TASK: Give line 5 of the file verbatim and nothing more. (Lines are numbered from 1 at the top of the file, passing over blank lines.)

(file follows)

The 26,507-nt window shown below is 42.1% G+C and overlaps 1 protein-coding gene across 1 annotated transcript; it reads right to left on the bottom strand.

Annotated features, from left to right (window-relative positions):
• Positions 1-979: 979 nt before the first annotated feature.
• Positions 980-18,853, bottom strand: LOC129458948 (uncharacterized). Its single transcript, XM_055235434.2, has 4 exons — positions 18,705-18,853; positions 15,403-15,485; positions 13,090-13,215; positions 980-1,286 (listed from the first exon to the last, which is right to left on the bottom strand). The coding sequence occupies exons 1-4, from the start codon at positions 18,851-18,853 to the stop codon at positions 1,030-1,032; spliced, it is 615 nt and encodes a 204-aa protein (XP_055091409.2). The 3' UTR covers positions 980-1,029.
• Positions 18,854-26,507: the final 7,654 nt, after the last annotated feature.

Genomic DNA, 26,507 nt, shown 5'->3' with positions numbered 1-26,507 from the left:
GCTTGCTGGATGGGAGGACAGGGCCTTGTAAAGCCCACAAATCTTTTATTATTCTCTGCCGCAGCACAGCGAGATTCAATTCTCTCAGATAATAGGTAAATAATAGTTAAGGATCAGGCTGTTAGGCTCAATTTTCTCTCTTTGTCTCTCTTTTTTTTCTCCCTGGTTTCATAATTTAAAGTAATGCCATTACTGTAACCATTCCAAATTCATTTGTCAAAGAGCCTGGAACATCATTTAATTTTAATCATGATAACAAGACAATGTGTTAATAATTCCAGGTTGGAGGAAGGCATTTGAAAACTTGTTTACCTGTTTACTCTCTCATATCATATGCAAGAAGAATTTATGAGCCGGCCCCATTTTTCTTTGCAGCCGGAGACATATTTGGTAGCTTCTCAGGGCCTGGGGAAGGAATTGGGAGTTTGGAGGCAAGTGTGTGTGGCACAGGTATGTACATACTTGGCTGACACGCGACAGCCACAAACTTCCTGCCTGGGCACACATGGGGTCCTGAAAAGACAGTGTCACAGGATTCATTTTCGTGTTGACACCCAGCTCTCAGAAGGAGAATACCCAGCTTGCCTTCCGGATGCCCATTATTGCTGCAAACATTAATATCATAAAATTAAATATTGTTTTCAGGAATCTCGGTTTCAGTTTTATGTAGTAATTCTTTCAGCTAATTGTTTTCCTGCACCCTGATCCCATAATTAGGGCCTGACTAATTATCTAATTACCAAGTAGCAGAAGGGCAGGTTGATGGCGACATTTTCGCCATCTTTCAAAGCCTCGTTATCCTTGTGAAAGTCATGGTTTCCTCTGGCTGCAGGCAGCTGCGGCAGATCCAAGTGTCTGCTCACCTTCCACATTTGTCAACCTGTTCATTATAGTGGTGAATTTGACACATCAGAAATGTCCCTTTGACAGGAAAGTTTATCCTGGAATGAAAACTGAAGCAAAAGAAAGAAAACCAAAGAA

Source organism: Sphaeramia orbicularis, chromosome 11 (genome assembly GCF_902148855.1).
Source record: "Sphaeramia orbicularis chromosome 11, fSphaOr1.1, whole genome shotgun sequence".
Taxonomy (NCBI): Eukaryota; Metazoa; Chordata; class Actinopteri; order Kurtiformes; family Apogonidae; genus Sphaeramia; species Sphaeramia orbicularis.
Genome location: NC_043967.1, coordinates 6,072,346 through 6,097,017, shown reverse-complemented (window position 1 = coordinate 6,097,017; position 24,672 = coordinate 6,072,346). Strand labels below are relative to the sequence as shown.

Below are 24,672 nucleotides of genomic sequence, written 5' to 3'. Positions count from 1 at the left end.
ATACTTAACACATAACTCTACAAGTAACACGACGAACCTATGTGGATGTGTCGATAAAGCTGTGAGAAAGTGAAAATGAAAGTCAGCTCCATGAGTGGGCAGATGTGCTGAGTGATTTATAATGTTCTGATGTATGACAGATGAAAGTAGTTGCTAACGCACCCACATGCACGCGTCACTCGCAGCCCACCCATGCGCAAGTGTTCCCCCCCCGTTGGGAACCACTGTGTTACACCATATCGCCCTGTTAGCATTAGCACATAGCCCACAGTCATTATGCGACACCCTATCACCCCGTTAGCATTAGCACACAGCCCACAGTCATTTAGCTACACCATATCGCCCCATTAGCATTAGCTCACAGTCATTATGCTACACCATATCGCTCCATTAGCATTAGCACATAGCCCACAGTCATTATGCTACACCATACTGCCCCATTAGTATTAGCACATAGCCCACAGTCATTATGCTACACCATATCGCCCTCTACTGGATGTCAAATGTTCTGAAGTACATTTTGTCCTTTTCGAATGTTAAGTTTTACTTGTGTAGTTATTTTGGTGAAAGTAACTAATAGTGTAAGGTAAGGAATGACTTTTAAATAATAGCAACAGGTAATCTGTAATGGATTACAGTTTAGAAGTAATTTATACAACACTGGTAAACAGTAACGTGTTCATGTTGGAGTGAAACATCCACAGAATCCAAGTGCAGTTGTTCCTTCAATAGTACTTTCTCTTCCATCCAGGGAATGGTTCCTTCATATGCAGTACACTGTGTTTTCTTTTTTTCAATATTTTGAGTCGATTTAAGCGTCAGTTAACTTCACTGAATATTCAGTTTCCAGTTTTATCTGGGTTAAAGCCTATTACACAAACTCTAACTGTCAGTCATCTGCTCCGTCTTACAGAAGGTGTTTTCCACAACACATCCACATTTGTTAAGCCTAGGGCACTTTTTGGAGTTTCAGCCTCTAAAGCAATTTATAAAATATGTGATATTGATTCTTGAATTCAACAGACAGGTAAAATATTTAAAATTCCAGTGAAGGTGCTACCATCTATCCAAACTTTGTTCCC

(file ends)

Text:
• Positions 18,854-26,507: the final 7,654 nt, after the last annotated feature.